As English professor Sianne Ngai says in her excellent essay “The Cuteness of the Avant-Garde,” when dealing with commercialized cuteness, “the cute object is often intended to excite a consumer’s sadistic desires for mastery and control as much as his or her desire to cuddle.”
Cuteness and Commerce
Cute interactions don’t have to go as far as outright violence for them still to be deeply one-sided. Marketing for cute children’s toys, in particular, often emphasizes the role of dominance in the cute relationship, highlighting their malleability and poseability, the ease with which a product can be fitted to the will of the protector-caretaker-owner. And with a phenomenon that triggers indiscriminate intensity, that “will” isn’t always a nice one.
When Ty Warner introduced the Beanie Baby plush toy design in 1993, he joined a 20th century trend that increasingly invited children to personalize and interact with their toys. The industry had spent decades creating toys that could be collected, manipulated, styled, clothed, and otherwise branded with the child’s personal stamp.
Nowhere was this trend more profound than in the manufacture of plush, colloquially known as stuffed animals. Early teddy bears were packed with sawdust. They were rigid and heavy–some models had ball joints that allowed arms and legs to move in the same way as a Barbie Doll. Being hit in the face with one could seriously mess up your day. Over the next century, as plush transitioned to more lightweight materials such as polyfill and modern polyester fur, some manufacturers began to put beans or plastic pellets in stuffed toys to retain the feeling of heft and value.
Warner took it a step further. If he under-stuffed the entire plush with beans, the additional weight would make the arms and legs both floppy and controllable. A user could pose them however they wanted, and they would stay fixed in one position. In the words of Warner biographer Zac Bissonette:
“He was onto something with his under-stuffing. Rigid animals couldn’t do much except sit, but softer ones with less stuffing were moveable–more realistic, he thought, than hard stuffed animals that lacked flexibility and had all the long-term play value of paper mache. Beans made it possible for you to pose his stuffed animal, and posing it anthropomorphized it: a stuffed cat that was under-stuffed and had beans could, in the hands of a child, wave, dance, and cuddle…At toy shows Warner sometimes spent as much as ten minutes showing anyone who agreed to watch all the ways the head on a single animal could be cocked.”
Warner used tweezers to pluck the fur around the eyes to make them appear bigger. He used bright colors. He introduced multiple styles, which encouraged collecting behavior. The malleability of the limbs made Beanie Babies perfect for ownership rituals such as posing whole collections to their best advantage on a shelf or desk.
Ty Warner’s net worth is currently reported at $2.4 billion. He is one of the wealthiest humans on the planet. Hijacking the human cuteness response is an extremely powerful commercial tactic. Cuteness is inherently participatory, and that’s true even when the only option for participation is a purchase. The Princess Bear Beanie Baby (eBay value, $10,000) sits on the store shelf, looking up at us, small and floppy and helpless, barely able to support its own head on its shoulder. “Look at how much I need your help,” it seems to say. “You’re so very very powerful and strong, oh won’t you take care of little me?”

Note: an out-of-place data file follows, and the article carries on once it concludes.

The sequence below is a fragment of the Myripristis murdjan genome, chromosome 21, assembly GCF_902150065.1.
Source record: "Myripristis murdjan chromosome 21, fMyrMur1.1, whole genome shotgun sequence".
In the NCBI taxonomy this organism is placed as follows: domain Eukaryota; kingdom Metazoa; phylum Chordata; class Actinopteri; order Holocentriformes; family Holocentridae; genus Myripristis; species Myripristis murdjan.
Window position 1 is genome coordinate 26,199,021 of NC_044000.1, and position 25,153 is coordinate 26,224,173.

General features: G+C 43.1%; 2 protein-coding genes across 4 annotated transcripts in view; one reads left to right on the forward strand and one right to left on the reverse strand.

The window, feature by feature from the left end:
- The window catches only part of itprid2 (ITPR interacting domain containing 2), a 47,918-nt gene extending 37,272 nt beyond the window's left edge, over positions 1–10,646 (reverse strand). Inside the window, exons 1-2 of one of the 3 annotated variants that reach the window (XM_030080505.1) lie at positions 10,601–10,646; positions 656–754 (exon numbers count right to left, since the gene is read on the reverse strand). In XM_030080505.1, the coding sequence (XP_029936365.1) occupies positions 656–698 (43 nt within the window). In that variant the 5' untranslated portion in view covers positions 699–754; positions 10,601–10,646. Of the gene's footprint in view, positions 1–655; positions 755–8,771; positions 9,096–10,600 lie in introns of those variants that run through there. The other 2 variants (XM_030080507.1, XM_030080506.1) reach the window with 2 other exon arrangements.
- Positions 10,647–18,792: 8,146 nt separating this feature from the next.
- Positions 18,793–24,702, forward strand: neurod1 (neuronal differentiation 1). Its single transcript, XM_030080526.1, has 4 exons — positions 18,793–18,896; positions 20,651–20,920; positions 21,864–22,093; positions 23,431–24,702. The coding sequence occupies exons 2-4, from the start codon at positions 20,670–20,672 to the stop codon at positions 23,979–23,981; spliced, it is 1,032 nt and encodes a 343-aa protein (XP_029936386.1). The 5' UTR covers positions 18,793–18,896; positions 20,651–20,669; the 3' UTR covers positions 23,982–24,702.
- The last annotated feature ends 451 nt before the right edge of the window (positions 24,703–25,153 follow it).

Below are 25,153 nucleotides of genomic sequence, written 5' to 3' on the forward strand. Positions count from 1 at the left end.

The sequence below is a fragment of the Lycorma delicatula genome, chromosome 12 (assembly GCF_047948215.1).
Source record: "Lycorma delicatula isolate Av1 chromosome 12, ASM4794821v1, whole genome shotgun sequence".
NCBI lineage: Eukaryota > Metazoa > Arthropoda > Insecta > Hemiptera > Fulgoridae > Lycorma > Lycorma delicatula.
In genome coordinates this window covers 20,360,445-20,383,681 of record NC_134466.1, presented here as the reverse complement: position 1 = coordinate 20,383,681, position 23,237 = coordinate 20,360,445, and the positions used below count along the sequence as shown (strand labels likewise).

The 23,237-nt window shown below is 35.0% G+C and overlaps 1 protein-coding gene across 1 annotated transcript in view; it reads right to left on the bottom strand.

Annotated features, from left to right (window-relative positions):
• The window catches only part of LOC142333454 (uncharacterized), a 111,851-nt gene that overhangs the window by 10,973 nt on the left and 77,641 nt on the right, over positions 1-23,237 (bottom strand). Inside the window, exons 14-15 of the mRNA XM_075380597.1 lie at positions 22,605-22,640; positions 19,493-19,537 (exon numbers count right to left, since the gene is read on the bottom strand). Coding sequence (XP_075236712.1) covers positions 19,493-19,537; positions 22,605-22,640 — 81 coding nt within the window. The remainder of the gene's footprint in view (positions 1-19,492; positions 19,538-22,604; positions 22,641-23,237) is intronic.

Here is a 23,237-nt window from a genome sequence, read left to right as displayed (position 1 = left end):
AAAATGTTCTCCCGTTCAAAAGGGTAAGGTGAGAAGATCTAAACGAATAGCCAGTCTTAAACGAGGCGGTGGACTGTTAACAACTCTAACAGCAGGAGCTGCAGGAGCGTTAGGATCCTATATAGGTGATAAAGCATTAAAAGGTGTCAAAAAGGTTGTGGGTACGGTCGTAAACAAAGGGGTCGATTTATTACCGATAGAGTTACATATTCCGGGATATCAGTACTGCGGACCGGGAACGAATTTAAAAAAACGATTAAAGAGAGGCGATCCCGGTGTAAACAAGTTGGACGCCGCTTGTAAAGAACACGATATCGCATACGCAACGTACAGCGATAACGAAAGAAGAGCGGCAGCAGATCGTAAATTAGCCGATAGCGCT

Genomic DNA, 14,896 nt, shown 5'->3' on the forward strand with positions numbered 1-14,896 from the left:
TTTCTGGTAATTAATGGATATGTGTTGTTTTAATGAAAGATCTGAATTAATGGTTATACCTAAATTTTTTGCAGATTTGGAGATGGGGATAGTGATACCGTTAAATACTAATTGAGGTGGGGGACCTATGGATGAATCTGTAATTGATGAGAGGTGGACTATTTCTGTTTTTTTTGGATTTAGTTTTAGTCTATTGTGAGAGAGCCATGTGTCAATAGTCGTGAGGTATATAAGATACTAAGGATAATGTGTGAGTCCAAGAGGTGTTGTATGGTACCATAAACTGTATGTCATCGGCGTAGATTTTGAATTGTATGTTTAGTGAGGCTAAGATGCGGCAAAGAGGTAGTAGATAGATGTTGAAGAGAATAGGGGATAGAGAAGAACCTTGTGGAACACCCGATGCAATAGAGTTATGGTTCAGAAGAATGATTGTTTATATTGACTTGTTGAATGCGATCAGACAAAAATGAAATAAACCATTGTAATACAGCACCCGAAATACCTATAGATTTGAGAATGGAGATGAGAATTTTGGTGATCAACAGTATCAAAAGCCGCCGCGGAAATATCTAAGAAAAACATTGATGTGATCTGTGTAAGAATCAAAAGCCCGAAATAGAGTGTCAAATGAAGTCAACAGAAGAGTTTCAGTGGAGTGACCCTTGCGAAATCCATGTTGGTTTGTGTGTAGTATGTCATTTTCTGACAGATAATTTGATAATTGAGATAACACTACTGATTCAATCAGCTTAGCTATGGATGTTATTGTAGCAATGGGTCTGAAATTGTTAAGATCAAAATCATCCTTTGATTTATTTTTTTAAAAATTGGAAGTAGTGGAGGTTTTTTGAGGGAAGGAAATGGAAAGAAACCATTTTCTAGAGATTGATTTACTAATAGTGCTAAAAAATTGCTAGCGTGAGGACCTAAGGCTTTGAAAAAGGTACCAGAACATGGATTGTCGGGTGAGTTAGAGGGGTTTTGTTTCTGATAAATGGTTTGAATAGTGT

We make impulse purchases in the name of those under our care that we would never make for ourselves. And with a touch of cute design, our brain can be tricked into believing that almost any product in the store is “under our care.”
The phrase “You’re so cute, I’m going to eat you up” is a telling one–cuteness literally encourages us to consume in all senses of the word. Pulitzer Prize winning science writer Natalie Angier argues: “Whatever needs pitching, cute can help.”
Why is the ability to control and manipulate a cute object so compelling? Or to put it another way, what was it about the Beanie Babies’s pliancy that made them so desirable to a generation of toy collectors?
One theory to support this claim is that by shaping the object ourselves we are claiming ownership and power over it. We squeeze animal-shaped stress balls and enjoy the grotesque deformation of their little faces. We watch the Pillsbury Doughboy poked over and over in his round little stomach. We laugh at kittens tripping over their own oversized paws. Like our little hedgehog with his leg in a cast, the more vulnerable the cute object, the more desperately it needs our help. Our pleasure at their humiliation and distress is our own enjoyment in feeling superior and needed.
Ngai writes that “the epitome of cute would be an undifferentiated blob of soft doughy matter.” It’s no coincidence that this is a perfect descriptor for Kellytoy’s Squishmallow designs, a popular plush currently working its way through the fad-cycle in the US. These ultra-malleable, brightly-colored blobs are designed with spandex-style fur and thinner, longer filament polyfill to give them extra springiness. They’re able to recover from every poke, twist, stretch, squeeze, punch, or yes, squish. No matter how we torture and maim the Squishmallow, it’s happy to take more.